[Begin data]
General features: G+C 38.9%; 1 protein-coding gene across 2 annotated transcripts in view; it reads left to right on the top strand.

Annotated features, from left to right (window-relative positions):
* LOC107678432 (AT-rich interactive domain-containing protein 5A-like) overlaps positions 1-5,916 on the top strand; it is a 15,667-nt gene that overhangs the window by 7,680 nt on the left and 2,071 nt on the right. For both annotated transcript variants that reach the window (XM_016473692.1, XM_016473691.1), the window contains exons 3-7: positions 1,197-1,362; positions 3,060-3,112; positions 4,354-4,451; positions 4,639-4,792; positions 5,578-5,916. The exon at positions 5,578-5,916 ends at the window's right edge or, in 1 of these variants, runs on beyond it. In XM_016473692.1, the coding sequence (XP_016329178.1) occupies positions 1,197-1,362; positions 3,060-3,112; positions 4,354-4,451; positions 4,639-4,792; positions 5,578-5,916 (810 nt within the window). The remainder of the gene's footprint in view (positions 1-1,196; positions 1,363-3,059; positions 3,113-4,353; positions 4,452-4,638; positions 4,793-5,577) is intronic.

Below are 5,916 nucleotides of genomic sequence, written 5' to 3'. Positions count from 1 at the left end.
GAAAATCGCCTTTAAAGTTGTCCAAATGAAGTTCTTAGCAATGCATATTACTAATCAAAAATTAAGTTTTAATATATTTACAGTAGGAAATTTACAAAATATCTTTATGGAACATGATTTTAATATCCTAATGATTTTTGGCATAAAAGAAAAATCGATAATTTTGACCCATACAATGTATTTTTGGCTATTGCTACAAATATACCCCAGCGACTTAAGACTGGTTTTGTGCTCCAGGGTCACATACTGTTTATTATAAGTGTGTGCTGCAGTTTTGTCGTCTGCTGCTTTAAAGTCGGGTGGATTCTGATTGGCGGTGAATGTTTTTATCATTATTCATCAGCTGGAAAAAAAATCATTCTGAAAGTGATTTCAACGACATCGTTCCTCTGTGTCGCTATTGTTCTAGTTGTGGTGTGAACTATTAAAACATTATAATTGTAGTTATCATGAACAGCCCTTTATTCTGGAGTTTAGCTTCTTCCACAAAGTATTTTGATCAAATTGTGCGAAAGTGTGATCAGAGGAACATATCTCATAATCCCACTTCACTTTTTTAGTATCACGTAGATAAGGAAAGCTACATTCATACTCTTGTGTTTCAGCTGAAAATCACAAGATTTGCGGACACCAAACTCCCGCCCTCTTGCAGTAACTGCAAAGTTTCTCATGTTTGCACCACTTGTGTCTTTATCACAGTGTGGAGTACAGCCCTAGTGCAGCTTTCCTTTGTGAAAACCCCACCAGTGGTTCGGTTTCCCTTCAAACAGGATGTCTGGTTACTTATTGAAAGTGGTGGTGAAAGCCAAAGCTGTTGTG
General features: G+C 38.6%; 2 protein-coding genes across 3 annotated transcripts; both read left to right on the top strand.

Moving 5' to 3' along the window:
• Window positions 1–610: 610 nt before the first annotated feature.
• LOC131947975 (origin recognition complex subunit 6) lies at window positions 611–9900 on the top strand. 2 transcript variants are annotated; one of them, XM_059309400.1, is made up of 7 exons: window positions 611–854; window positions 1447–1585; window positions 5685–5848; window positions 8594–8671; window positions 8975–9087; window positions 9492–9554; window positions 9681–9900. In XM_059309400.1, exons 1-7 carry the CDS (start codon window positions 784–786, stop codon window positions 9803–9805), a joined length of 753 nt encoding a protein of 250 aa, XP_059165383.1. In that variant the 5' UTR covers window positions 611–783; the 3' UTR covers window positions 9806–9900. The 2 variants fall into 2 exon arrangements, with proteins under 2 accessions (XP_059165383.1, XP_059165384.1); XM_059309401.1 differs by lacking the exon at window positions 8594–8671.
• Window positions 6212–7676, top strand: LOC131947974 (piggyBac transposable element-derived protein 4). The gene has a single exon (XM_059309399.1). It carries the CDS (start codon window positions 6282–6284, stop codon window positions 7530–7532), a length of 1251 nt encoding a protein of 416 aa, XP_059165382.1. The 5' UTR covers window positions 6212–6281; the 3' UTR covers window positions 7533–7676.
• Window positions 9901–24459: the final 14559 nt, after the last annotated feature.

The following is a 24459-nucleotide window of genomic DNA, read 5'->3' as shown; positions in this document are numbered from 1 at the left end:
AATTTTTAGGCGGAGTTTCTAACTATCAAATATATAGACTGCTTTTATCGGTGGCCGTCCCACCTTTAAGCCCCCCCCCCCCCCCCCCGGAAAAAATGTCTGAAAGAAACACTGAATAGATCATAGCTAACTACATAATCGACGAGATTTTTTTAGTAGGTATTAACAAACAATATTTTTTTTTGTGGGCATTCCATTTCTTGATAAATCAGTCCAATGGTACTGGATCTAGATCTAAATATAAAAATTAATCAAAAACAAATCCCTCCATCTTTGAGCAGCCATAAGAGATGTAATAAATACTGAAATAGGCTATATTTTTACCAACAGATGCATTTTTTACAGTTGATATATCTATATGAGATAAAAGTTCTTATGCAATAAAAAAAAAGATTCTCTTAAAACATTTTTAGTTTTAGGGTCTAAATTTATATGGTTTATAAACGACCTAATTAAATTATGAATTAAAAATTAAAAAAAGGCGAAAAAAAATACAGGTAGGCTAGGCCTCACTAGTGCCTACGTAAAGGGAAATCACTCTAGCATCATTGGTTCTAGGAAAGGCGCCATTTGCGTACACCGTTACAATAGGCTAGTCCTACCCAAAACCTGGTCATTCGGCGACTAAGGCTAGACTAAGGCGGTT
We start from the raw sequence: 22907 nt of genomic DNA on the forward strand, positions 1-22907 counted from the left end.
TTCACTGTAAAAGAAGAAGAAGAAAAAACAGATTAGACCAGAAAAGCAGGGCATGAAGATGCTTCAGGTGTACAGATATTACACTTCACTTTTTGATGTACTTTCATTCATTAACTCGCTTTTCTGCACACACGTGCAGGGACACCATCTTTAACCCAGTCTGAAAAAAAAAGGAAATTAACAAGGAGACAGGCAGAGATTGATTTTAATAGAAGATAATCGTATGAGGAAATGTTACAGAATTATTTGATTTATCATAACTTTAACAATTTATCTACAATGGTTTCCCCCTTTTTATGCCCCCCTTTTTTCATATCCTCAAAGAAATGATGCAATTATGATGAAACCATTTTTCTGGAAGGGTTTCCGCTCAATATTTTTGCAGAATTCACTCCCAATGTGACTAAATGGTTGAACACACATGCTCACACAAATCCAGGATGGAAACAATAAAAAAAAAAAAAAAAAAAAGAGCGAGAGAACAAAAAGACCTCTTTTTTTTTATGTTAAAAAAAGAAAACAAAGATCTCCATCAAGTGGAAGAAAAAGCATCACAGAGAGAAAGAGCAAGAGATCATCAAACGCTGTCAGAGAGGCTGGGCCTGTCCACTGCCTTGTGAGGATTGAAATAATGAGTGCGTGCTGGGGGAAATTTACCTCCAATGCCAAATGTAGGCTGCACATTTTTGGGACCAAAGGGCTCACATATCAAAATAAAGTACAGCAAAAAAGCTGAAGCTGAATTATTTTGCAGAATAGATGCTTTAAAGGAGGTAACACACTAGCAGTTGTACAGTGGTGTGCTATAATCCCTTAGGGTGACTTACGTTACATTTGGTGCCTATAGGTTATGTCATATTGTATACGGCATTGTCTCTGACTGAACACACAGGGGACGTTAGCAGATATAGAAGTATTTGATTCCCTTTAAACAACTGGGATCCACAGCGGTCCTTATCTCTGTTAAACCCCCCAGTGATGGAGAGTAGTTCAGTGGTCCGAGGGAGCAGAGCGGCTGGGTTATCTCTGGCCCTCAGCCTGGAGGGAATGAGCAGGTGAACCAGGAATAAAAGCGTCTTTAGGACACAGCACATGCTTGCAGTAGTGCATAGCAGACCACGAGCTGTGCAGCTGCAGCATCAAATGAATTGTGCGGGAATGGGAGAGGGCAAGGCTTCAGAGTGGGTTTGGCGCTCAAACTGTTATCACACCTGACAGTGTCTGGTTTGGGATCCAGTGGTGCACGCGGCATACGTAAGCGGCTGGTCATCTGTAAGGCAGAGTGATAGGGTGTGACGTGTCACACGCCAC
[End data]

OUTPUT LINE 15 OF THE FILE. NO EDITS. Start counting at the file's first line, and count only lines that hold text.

TTCACTGTAAAAGAAGAAGAAGAAAAAACAGATTAGACCAGAAAAGCAGGGCATGAAGATGCTTCAGGTGTACAGATATTACACTTCACTTTTTGATGTACTTTCATTCATTAACTCGCTTTTCTGCACACACGTGCAGGGACACCATCTTTAACCCAGTCTGAAAAAAAAAGGAAATTAACAAGGAGACAGGCAGAGATTGATTTTAATAGAAGATAATCGTATGAGGAAATGTTACAGAATTATTTGATTTATCATAACTTTAACAATTTATCTACAATGGTTTCCCCCTTTTTATGCCCCCCTTTTTTCATATCCTCAAAGAAATGATGCAATTATGATGAAACCATTTTTCTGGAAGGGTTTCCGCTCAATATTTTTGCAGAATTCACTCCCAATGTGACTAAATGGTTGAACACACATGCTCACACAAATCCAGGATGGAAACAATAAAAAAAAAAAAAAAAAAAAGAGCGAGAGAACAAAAAGACCTCTTTTTTTTTATGTTAAAAAAAGAAAACAAAGATCTCCATCAAGTGGAAGAAAAAGCATCACAGAGAGAAAGAGCAAGAGATCATCAAACGCTGTCAGAGAGGCTGGGCCTGTCCACTGCCTTGTGAGGATTGAAATAATGAGTGCGTGCTGGGGGAAATTTACCTCCAATGCCAAATGTAGGCTGCACATTTTTGGGACCAAAGGGCTCACATATCAAAATAAAGTACAGCAAAAAAGCTGAAGCTGAATTATTTTGCAGAATAGATGCTTTAAAGGAGGTAACACACTAGCAGTTGTACAGTGGTGTGCTATAATCCCTTAGGGTGACTTACGTTACATTTGGTGCCTATAGGTTATGTCATATTGTATACGGCATTGTCTCTGACTGAACACACAGGGGACGTTAGCAGATATAGAAGTATTTGATTCCCTTTAAACAACTGGGATCCACAGCGGTCCTTATCTCTGTTAAACCCCCCAGTGATGGAGAGTAGTTCAGTGGTCCGAGGGAGCAGAGCGGCTGGGTTATCTCTGGCCCTCAGCCTGGAGGGAATGAGCAGGTGAACCAGGAATAAAAGCGTCTTTAGGACACAGCACATGCTTGCAGTAGTGCATAGCAGACCACGAGCTGTGCAGCTGCAGCATCAAATGAATTGTGCGGGAATGGGAGAGGGCAAGGCTTCAGAGTGGGTTTGGCGCTCAAACTGTTATCACACCTGACAGTGTCTGGTTTGGGATCCAGTGGTGCACGCGGCATACGTAAGCGGCTGGTCATCTGTAAGGCAGAGTGATAGGGTGTGACGTGTCACACGCCAC